Kerala: Operation Pigeon ‘saves’ 350 youths from ISIS
Kochi : Days after news of the massive IS recruitment drive from north Kerala’s villages in mid-2016 shocked the state, Kerala police launched a silent but strategic de-radicalisation drive named Operation Pigeon aimed at preventing a repeat of a Padanne-like situation.
What started as a focussed drive in “certain areas” in Kasaragod district, spread across the state with various agencies mining social media to prepare a list of “vulnerable Malayali youth”. The tally at the end of initial online recce came to 350.
All districts except Pathanamthitta reported footprints of recruiters who had “made more than preliminary contacts with them”. The state intelligence sleuths formed a special task force with personnel from NIA and IB. “Kannur district topped with 118 names followed by Malappuram (89) and Kasaragod (66),” a top source told TOI. While Kozhikode had 25 youth with “deep interest”, Palakkad reported 16. “It was single digit for the rest. And there was not even one girl in this list of 350,” he said.
A common factor binding all 350 youth, apart from their rigid religious routine, was their education background. “All are in the twenties. Many are pursuing engineering and medicine. We can’t say even one of them was an illiterate,” DGP B S Mohammed Yasin, head of state intelligence, said while confirming the campaign.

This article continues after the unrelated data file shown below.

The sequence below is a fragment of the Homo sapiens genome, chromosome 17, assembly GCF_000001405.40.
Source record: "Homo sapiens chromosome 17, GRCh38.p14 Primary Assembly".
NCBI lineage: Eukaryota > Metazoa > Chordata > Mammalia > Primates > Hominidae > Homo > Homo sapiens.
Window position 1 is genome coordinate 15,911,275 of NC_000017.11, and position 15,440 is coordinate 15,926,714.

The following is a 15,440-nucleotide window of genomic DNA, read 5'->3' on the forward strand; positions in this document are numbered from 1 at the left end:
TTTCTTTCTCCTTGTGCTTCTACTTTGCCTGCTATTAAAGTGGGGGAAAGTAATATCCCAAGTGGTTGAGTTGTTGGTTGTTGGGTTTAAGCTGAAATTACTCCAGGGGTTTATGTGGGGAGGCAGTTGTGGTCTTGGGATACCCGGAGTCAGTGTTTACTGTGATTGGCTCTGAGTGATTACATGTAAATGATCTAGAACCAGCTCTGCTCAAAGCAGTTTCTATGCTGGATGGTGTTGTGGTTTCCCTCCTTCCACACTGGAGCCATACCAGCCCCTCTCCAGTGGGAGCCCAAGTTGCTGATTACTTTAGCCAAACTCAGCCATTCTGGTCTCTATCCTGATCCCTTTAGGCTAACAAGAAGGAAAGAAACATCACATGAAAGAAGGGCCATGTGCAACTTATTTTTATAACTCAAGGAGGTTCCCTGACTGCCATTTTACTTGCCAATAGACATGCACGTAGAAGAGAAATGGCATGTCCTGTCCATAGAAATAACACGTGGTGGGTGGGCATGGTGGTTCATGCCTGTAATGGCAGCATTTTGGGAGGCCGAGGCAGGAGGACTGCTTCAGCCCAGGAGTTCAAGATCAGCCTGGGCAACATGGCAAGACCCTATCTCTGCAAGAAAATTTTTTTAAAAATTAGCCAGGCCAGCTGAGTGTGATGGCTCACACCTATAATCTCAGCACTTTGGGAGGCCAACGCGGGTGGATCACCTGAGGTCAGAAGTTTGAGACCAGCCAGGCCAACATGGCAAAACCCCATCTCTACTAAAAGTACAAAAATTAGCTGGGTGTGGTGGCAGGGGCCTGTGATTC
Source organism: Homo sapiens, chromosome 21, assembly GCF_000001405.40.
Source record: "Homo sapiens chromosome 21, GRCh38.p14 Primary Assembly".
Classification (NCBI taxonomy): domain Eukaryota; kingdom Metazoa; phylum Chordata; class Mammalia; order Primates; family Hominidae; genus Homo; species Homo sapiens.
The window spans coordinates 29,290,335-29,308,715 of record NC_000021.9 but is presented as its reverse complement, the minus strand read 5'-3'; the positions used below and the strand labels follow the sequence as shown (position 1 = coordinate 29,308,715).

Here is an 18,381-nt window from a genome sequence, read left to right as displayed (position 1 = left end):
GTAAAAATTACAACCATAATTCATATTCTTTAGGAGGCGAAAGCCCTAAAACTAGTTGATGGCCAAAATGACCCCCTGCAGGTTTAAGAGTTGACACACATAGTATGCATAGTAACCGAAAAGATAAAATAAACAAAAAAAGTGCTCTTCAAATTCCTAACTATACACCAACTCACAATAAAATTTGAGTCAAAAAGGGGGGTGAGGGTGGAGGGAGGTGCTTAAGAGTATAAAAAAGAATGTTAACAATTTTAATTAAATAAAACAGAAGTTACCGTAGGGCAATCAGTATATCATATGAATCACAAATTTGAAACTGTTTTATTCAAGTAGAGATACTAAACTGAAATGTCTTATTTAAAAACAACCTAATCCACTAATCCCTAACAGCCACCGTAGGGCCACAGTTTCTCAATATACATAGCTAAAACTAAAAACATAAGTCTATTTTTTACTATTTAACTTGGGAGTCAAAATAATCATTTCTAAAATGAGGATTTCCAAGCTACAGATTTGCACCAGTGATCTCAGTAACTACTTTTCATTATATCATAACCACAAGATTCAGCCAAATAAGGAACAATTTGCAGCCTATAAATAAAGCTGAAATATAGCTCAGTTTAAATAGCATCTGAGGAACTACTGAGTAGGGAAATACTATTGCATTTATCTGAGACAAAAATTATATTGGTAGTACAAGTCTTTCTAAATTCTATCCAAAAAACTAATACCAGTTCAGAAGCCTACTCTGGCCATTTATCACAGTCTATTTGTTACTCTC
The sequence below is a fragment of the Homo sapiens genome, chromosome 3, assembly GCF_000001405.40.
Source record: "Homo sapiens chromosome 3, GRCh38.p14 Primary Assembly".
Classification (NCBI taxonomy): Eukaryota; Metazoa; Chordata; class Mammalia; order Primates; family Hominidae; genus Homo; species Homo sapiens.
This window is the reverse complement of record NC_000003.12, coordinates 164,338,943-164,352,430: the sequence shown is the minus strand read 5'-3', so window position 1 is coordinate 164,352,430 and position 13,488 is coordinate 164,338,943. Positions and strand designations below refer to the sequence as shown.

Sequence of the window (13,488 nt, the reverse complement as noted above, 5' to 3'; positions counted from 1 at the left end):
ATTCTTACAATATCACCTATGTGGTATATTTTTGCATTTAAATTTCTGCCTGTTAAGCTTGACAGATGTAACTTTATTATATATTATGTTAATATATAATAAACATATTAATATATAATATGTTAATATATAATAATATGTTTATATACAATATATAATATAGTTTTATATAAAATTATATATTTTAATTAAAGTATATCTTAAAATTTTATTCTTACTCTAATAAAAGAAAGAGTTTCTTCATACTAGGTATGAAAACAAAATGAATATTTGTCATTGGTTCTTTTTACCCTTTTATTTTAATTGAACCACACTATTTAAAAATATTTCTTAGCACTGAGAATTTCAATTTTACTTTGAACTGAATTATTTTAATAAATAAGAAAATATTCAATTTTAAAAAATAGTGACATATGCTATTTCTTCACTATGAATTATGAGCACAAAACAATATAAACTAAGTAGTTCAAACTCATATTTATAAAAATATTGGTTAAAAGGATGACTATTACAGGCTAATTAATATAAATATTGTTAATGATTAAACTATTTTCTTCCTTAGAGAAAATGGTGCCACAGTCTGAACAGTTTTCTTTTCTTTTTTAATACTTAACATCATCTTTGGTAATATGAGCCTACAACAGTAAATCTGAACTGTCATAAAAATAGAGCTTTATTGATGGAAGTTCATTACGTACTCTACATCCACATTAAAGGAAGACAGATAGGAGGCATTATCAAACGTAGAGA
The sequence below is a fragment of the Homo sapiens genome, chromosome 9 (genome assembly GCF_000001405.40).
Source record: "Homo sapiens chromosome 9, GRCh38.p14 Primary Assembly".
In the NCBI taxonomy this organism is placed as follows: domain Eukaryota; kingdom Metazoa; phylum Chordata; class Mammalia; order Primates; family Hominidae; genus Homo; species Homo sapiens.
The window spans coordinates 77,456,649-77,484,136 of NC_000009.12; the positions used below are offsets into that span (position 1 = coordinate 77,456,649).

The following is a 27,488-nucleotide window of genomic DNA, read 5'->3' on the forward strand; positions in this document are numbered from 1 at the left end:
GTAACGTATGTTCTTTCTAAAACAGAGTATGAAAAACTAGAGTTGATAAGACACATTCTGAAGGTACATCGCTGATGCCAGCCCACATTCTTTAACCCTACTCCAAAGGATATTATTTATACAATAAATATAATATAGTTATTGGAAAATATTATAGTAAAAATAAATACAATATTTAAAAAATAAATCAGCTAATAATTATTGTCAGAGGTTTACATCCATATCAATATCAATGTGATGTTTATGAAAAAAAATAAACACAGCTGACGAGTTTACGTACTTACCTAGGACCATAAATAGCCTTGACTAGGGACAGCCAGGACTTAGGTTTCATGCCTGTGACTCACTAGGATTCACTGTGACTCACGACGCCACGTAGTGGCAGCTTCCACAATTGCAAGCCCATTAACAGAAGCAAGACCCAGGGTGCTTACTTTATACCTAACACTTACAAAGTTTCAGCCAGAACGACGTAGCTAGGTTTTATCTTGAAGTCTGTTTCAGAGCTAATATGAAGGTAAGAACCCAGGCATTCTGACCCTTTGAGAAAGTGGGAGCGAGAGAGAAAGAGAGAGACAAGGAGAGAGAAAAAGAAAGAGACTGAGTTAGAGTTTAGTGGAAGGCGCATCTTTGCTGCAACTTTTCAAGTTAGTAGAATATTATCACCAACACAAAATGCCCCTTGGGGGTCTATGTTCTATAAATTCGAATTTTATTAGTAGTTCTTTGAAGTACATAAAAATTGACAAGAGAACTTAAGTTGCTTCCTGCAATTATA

The special team touched base with community elders and parents of these youth as a first step. “The response was very positive. But for their support, we wouldn’t have been possible to roll out this campaign,” he said. The police organised individual and collective counselling sessions for the youth. The sessions were handled by specially-trained personnel from NIA and IB, sources said.
Operation Pigeon’s first phase saw a majority of the youth realising that “the route was not as easy as they were made to believe”. But about 30 youngsters were firm in their commitment. We continue to engage them “without ruffling any feelings”, sources said.
The best part of the campaign, a senior officer said, was that not even one mosque committee or a single parent protested against police’s frequent visits.
Source : The Times of India